Ukraine Sees Russian Invasion as Rebel Assaults Intensify
Ukrainian President Petro Poroshenko called an emergency security meeting to defend against what he called a “de facto” Russian incursion after separatists gained ground in intensified fighting.
Poroshenko canceled a state visit to Turkey to coordinate Ukraine’s military response to the “sharp deterioration” of events in rebel-held territory, he said on his website today. Stocks and futures from Moscow to New York extended declines.
France and Germany threatened President Vladimir Putin with tougher sanctions after pro-Russian insurgents widened their attacks, taking several towns outside their strongholds of Donetsk and Luhansk, including near the Sea of Azov. That opened a new front and a seaborne supply channel for the rebels, said Anton Herashchenko, an adviser to Ukrainian Interior Minister Arsen Avakov. The U.S. said Russia may be directing the attacks, falling short of calling it an invasion.
“The invasion by Putin of the regular Russian army is a fait accompli,” Herashchenko said on his Facebook page today. The Foreign Ministry in Lithuania, a former Soviet satellite state now in the European Union, said it “strongly condemns the invasion of Ukrainian territory by the Russian Federation military forces, which has obviously begun.”
The five months of unrest have sparked the worst standoff between Russia and its former Cold War foes in two decades and unleashed sanctions on both sides. Violence surged a day after Putin and Poroshenko met in Minsk, Belarus. Putin hailed the talks as a step toward peace, though he said cease-fire terms weren’t discussed because Russia isn’t a party to the conflict.
Putin used that meeting in Minsk, which included EU officials, to gauge whether Ukraine’s leadership was prepared militarily for an outright invasion, Ievgen Vorobiov, an analyst at the Polish Institute of International Affairs in Warsaw who studies Ukraine, said by phone.
“I think he got the message from Poroshenko’s and the EU’s willingness to negotiate, even on such superficial issues as hostage exchanges, that they weren’t prepared,” Vorobiov said. “So he decided to act more quickly than Poroshenko expected. This is the beginning of an open Russian invasion using regular army units. This is war.”
Ukrainian Prime Minister Arseniy Yatsenyuk issued a plea for international help in defending against Russia’s army, which he said “is armed to the teeth.” Sanctions by the U.S. and the EU aren’t working, Yatsenyuk told reporters in Kiev, urging a global freeze on Russian assets and financial transactions until Putin withdraws all his troops.
Russia, which denies involvement in a conflict that’s claimed more than 2,000 lives, faces more sanctions if the escalation of fighting continues, according to French President Francois Hollande and German Chancellor Angela Merkel.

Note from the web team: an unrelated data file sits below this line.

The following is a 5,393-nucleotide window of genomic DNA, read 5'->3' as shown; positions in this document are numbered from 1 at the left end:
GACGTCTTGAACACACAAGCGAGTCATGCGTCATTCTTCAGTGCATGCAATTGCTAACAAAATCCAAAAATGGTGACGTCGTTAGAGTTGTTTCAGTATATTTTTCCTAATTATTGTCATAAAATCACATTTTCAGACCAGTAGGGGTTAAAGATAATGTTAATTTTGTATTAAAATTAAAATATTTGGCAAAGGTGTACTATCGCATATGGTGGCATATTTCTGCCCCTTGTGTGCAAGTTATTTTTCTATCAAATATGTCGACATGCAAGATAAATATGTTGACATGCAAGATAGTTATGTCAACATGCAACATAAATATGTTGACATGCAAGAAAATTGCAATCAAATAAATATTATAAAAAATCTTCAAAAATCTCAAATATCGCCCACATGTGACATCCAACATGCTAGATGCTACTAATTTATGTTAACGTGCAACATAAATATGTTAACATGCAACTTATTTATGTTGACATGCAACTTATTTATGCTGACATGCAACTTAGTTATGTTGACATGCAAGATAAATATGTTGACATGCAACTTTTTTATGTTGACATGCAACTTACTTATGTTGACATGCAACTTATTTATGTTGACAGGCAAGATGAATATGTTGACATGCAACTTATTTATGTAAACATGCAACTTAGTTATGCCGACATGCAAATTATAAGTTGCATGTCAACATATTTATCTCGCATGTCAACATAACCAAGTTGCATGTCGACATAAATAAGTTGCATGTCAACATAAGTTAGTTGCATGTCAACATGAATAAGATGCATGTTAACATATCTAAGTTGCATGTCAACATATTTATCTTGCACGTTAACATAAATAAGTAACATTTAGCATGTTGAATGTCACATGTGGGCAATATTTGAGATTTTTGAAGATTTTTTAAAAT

“Russia can’t at the same time aspire to be an accepted power of the 21st century and not respect the rules,” Hollande said at an annual meeting of French ambassadors in Paris today. Merkel said yesterday that further penalties may be needed “to give added political weight to our demands.”
Jen Psaki, the U.S. State Department spokeswoman, cited the reports of fresh fighting, telling reporters in Washington that “these incursions indicate a Russian-directed counteroffensive is likely under way in Donetsk and Luhansk.”
Putin’s spokesman, Dmitry Peskov, said yesterday “this information doesn’t correspond with reality.” Today, Peskov declined to comment on Ukrainian claims of an invasion or rebel statements about Russian soldiers joining the war.
The prime minister of the self-proclaimed Donetsk People’s Republic, Alexander Zakharchenko, said “many” retired Russian military personnel are in the region to fight alongside rebel forces, seeing it as their “duty.” There are also “many” active-duty Russian soldiers who choose to join the fight when they are on leave, he said on Russian state television.
“We have never concealed the fact that there are many Russians among us and without them it would be very hard and difficult to fight today,” Zakharchenko said.
Ukraine’s dollar bonds due July 2017 fell for a seventh straight day, pushing the yield up 62 basis points to 11.54 percent, the highest in more than three months. Investors holding the debt have lost 3.8 percent this month, the most after Argentina, Venezuela among all nations tracked by the Bloomberg Dollar Emerging Market Sovereign Bond Index.
Russia’s Micex Index of 50 stocks lost 2.1 percent to 1,417.42 as of 5 p.m. in Moscow, the biggest intraday slide in a month. The ruble fell 1.8 percent to 36.8065 per dollar, the weakest since 2003, date compiled by Bloomberg show.
Ukraine’s military said yesterday that its forces killed 225 rebels and destroyed three tanks in the previous 24 hours. Thirteen government soldiers were killed and 36 wounded, a military spokesman, Andriy Lysenko, said at a briefing in Kiev.
Ukrainian troops are also fighting to maintain control of Ilovaysk, east of Donetsk, and two other towns, the military press service said on Facebook. There was no independent confirmation of the military figures for separatist deaths.
“The Russians are all about process and are clearly playing for time to reinforce separatist positions or put in more troops and arms,” Joerg Forbrig, senior program officer for central and eastern Europe at the Berlin bureau of the German Marshall Fund of the U.S., said by phone.
To contact the reporters on this story: Kateryna Choursina in Kiev at firstname.lastname@example.org; Volodymyr Verbyany in Kiev at email@example.com; David McQuaid in Warsaw at firstname.lastname@example.org
To contact the editors responsible for this story: James M. Gomez at email@example.com Brad Cook, Paul Abelsky